backing it, not one of which can actually be a primary advocate for
children and parents."
So, indirectly according to Gatto, compulsory schools are in the way of
"Computer Programming for Everybody" and so have to go. :-)
You can of course, like Gatto, bend or break the rules and really teach,
even in K-12 compulsory schools. I'm sure some here do so.
But you can't do it within the formal system openly for very long
or without the special case of an unusual boss higher up. Yes, maybe a
few "gifted" classes might provide unusual opportunities -- but never to
the masses, never to anyone who wants it, as Escalante's case shows,
never to "everybody".
Despite your legitimate reservations, OLPC at least offers a coherent
alternative to, say, more of the same compulsory schooling.
Maybe not the best alternative, granted, compared to a
loving family and a caring village of real people that can help educate a
child. But at least the ersatz family of other local OLPC owners and the
ersatz village of the internet are likely better than the ersatz family of
the compulsory classroom and the ersatz village of TV we have now raising
most kids. At the very least it seems worth a try, given the current
system clearly doesn't work anymore (see the previously linked report "To
fix US schools, [bipartisan] panel says, start over").
But I'll agree, it is, at best, a second choice, compared to involved
people free to interact outside the confines of standardization-oriented
compulsion. But to make that happen requires even deeper thought about,
say, the nature of "work" and our economy, see for example:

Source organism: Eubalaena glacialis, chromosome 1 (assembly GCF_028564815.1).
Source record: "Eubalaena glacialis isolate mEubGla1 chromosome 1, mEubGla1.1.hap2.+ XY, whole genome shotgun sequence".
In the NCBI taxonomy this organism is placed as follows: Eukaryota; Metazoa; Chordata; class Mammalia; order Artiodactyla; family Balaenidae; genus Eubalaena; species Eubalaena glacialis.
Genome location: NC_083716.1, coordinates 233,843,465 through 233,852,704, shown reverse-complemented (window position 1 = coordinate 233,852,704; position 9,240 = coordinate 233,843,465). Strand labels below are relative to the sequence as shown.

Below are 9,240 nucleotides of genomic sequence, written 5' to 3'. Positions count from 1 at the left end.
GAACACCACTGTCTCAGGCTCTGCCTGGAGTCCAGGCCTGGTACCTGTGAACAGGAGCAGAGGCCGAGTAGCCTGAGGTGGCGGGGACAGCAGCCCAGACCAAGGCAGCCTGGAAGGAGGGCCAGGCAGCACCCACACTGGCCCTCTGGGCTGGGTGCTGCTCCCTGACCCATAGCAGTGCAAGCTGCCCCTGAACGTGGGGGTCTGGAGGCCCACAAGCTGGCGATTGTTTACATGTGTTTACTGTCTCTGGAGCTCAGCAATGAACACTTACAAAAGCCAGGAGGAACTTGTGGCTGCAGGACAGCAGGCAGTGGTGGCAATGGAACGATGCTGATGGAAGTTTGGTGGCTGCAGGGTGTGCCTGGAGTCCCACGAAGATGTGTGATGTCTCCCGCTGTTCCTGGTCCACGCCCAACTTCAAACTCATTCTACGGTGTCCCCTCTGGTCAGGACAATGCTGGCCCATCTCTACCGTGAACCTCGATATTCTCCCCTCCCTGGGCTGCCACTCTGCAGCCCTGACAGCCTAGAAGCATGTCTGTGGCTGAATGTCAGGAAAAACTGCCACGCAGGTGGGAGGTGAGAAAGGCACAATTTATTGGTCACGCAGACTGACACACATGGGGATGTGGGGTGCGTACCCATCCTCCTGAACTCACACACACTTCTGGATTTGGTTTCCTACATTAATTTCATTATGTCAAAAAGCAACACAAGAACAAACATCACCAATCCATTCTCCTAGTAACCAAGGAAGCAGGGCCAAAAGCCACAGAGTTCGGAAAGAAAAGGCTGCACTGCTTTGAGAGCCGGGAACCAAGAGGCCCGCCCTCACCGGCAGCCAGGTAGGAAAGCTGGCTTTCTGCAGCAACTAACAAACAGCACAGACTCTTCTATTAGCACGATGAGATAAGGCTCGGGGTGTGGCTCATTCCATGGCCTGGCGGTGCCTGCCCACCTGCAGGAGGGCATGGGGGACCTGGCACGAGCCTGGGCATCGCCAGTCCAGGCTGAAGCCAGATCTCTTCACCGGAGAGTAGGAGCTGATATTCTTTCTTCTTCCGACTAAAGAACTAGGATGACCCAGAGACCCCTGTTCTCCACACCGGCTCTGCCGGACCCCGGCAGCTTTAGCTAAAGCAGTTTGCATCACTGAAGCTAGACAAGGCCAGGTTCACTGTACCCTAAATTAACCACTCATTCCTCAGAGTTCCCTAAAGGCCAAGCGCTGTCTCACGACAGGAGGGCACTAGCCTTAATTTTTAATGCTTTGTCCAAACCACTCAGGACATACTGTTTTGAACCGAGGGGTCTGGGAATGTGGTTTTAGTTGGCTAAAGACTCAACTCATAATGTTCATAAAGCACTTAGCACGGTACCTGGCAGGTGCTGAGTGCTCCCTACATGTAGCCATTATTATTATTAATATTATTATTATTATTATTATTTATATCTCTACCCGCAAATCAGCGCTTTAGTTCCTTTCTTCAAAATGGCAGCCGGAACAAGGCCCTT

We would need to remake an economic world where parents of young children
are the most financially stressed people in our culture, when the opposite
should be true if we really cared, as a society, about the next
generation. The first few years of life are when most brain growth
happens; that is when you get the biggest bang for the buck of time and
resources invested with children. And those early years are probably best
kept computer and TV free, see for example:
The early brain is evolved to learn from manipulating physical objects,
watching nature, having social interactions, moving around, and so on.
Using computers takes away time from those early nurturing experiences.
OLPC can do practically nothing positive for those ages -- other than,
say, if parents used it to educate themselves about child rearing issues,
or if it helped parents and neighbors work less so they had more time for
interacting with young children, say, by running a matter replicator; see,
" 3D Printers To Build Houses"
"The robots are rigged to a metal frame, enabling them to shuttle in three
dimensions and assemble the structure of the house layer by layer. The
sole foreman on site operates a computer programmed with the designer's
plans. Inspired by the inkjet printer, the technology goes far beyond the
techniques already used for prefabricated homes."
So, beyond OLPC, we also need a personal fabricator per family (PFPF?) :-)
Powered by Python of course. :-)
> What I hear when I look over the Squeak shoulders is that of course we
> are not claiming that any of this is a substitute for an involved,
> caring, creative teacher working in a caring, creative environment. But
> given such a teacher in such an environment do you really suppose that
> Squeak, or the OLPC, or Python, or PyGeo, or PataPata is actually of
> much importance?
> I don't.